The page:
Tuesday, August 02, 2005


Travis makes an interesting comment regarding privacy in response to this post on the Digital Television Industry. I agree that many people may oppose this type of development on privacy grounds, however I can only describe their position as tenuous. The entire reason that television exists today is to allow advertisers to gain access to viewers. To assert that content and service providers should invest in creating and distributing programming to serve some public good (entertainment?) is counter factual. As corporations, service providers aim to maximize value for their owners so refining and targeting demographics, ultimately down to individuals is clearly in their interests for the reasons that I cited before.

From a consumer perspective, privacy can only serve as a waste of time and a waist of an opportunity to learn about valuable goods and services. Most Americans spend countless hours watching television, with almost half of that time spent watching commercial messages. What possible good can be served if majority of these messages are for products that the individual does not want because the advertiser does not know anything about the viewer? I want advertisers to know as much about me as possible so that they can pitch products that I actually value highly.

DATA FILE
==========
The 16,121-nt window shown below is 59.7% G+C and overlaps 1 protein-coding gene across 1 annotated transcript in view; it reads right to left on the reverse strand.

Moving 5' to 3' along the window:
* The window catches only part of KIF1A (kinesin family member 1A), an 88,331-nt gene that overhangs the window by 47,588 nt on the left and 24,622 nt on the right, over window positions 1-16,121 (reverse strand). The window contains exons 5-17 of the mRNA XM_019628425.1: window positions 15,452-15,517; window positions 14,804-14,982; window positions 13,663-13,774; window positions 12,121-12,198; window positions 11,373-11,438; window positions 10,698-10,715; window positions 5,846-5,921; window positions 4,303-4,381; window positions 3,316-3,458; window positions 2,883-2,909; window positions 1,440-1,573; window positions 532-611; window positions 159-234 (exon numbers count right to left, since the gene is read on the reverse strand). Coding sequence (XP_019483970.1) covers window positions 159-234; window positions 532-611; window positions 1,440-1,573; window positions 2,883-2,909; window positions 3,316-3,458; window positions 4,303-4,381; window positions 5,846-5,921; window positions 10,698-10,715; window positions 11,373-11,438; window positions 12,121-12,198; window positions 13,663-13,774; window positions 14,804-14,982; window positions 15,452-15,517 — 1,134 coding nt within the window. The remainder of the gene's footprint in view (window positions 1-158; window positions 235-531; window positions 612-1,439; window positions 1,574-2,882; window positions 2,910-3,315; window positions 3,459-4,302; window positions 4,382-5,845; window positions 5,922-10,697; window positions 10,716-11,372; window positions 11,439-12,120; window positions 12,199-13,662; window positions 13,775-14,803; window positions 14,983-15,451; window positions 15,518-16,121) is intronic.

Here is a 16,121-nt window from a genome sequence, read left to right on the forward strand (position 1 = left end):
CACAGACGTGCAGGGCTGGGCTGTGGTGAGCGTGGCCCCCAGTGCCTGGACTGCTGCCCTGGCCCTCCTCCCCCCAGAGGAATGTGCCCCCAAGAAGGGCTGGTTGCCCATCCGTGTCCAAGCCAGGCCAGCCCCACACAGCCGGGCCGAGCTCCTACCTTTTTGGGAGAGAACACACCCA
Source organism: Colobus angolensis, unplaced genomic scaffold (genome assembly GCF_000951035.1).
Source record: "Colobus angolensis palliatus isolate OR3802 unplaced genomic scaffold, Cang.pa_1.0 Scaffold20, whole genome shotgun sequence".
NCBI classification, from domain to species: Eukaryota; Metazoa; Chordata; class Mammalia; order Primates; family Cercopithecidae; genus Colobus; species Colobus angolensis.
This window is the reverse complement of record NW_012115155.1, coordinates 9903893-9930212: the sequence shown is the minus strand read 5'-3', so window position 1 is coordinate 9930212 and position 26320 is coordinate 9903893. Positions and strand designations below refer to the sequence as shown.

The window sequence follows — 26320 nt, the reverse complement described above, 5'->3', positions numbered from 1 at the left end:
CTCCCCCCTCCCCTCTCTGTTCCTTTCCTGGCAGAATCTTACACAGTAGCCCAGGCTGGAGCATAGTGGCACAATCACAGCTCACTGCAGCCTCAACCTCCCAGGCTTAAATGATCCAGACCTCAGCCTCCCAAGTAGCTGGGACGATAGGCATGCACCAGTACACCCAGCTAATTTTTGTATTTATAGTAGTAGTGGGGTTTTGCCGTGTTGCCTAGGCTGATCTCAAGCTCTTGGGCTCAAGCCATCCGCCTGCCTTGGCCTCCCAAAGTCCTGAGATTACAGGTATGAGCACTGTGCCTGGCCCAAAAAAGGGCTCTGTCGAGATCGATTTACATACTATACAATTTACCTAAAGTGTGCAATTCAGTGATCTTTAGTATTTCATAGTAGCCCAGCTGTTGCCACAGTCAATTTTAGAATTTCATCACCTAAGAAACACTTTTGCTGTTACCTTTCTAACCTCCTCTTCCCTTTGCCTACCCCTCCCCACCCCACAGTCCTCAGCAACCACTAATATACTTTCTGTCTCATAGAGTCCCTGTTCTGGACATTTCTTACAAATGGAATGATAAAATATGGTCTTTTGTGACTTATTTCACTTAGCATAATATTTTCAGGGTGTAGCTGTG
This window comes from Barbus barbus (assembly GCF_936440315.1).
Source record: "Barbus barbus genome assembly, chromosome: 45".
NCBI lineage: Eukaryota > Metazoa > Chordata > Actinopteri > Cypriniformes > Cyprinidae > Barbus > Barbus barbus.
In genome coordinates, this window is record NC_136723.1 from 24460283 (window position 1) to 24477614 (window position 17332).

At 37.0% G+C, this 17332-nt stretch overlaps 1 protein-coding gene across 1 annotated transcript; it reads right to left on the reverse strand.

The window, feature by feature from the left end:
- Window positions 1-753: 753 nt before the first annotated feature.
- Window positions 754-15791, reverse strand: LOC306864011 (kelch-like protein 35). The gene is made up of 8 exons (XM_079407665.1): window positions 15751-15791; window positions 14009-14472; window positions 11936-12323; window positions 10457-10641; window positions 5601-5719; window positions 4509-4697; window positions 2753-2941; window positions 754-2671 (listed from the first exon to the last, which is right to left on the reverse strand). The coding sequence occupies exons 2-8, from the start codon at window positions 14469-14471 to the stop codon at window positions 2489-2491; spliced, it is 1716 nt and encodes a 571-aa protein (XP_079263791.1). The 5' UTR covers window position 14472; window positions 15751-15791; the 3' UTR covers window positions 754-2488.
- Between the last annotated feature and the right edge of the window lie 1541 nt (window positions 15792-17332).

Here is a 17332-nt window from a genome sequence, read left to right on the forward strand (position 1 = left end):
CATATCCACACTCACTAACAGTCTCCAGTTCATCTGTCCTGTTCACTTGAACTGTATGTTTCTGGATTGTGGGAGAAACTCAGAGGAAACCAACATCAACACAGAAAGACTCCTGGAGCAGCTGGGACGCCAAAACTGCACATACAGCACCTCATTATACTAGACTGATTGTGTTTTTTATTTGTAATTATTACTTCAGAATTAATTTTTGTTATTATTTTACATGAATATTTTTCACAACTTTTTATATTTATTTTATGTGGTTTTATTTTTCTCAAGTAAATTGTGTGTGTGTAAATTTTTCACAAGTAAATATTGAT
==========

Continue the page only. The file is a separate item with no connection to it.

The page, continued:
Privacy advocates often use class to argue for increased privacy. I presume that their argument would be that corporations would focus their resources on more affluent individuals at the expense of the less affluent. However, targeted advertising will make both rich and poor alike better off as advertisers of luxury goods target those who can afford them and advertisers of low cost goods target those who need to make their money go farther. Are their other arguments to make in favor of privacy over utility?

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